Wide Range of Topics Discussed at 34th Meeting of Polish National Catholic-Roman Catholic Dialogue

May 28, 2002 By Public Affairs Office
WASHINGTON (May 28, 2002) – The 34th meeting of the Polish National Catholic-Roman Catholic Dialogue took place in Nashville, Tennessee, on May 15 and 16, 2002. The host was Bishop Edward U. Kmiec of the Roman Catholic Diocese of Nashville. The meeting was co-chaired by Bishop James C. Timlin of the Roman Catholic Diocese of Scranton and Bishop Robert M. Nemkovich of the Western Diocese of the PNCC.

The meeting began with an examination of the ecumenical implications of the document Liturgiam Authenticam, issued in May 2001 by the Vatican's Congregation for Divine Worship. There was also a report on progress towards the publication of a second edition of Journeying Together in Christ which would highlight progress in the relations between the two churches since the publication of the first volume in 1990. The volume would include material from Cardinal Cassidy's visit to Scranton in 1993, Bishop Timlin's address on the occasion of the celebration of the PNCC's centenary in 1997, the application of canon 844.3 to the PNCC, and the major topics that have been discussed at the meetings during those years.

There was also a discussion of the continuing dialogue between Cardinals Walter Kasper and Joseph Ratzinger on the nature of the Church that has appeared in the pages of America magazine, as well as the Prolusio that Cardinal Kasper delivered at the November 2001 plenary meeting of the Pontifical Council for Promoting Christian Unity. This latter text provides an overview of the current state of ecumenical relations from the perspective of the Roman Catholic Church. The PNCC side found a number of elements in the text that provided hope and encouragement for the future of the dialogue.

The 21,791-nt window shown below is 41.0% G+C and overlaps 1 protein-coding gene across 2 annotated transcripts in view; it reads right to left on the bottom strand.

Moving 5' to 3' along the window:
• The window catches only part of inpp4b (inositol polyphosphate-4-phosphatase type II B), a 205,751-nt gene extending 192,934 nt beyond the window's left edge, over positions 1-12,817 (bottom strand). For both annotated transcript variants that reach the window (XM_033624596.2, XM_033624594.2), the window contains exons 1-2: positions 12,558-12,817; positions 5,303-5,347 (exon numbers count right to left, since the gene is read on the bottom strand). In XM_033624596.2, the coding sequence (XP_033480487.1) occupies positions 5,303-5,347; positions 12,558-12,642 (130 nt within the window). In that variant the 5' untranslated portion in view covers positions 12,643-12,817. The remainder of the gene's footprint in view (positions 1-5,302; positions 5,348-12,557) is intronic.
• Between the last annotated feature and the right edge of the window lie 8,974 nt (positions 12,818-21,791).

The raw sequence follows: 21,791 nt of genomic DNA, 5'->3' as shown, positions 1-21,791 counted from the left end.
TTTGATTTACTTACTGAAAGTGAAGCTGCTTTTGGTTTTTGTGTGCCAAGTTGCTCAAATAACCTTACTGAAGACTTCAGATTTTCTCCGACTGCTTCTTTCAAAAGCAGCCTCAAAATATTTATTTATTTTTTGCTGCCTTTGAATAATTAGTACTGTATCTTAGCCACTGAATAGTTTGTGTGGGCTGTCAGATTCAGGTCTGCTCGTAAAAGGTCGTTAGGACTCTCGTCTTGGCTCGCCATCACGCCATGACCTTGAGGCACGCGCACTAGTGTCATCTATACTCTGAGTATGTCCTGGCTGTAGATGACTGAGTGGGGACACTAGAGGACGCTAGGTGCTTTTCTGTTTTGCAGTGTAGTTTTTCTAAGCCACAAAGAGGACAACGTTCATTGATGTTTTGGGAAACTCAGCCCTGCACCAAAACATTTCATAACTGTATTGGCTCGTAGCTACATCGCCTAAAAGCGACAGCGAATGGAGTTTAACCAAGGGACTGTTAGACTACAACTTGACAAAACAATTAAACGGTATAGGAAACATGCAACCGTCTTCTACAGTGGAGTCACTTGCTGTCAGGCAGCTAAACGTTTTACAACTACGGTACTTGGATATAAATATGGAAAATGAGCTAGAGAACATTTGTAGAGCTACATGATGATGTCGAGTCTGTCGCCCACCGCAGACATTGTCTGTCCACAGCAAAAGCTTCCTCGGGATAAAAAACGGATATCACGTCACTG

The dialogue also took a close look at the establishment of an Apostolic Administration for the Union of St. John Mary Vianney in Campos, Brazil, in December 2001. This new structure, which reconciled a number of Catholics who left the communion of the Roman Catholic Church in reaction to the teachings of the Second Vatican Council, provides an example that could be taken into consideration in view of a future reconciliation between our churches. This will be studied further as a model of unity that respects the identity and particular traditions of the other group.

The members also considered the difficulties that have arisen in connection with recent revelations about the handling of cases of pedophilia by the clergy. There was a consensus that many issues raised by this problem concern all churches, and a solution needs to be found that both protects children and respects the rights of the accused.

On the evening of May 15, the group participated in a Taiz�-style evening prayer service in the Roman Catholic Cathedral of the Incarnation. Members found it a welcome opportunity to pray together and to engage in the "spiritual ecumenism" that is so important for the success of the dialogue.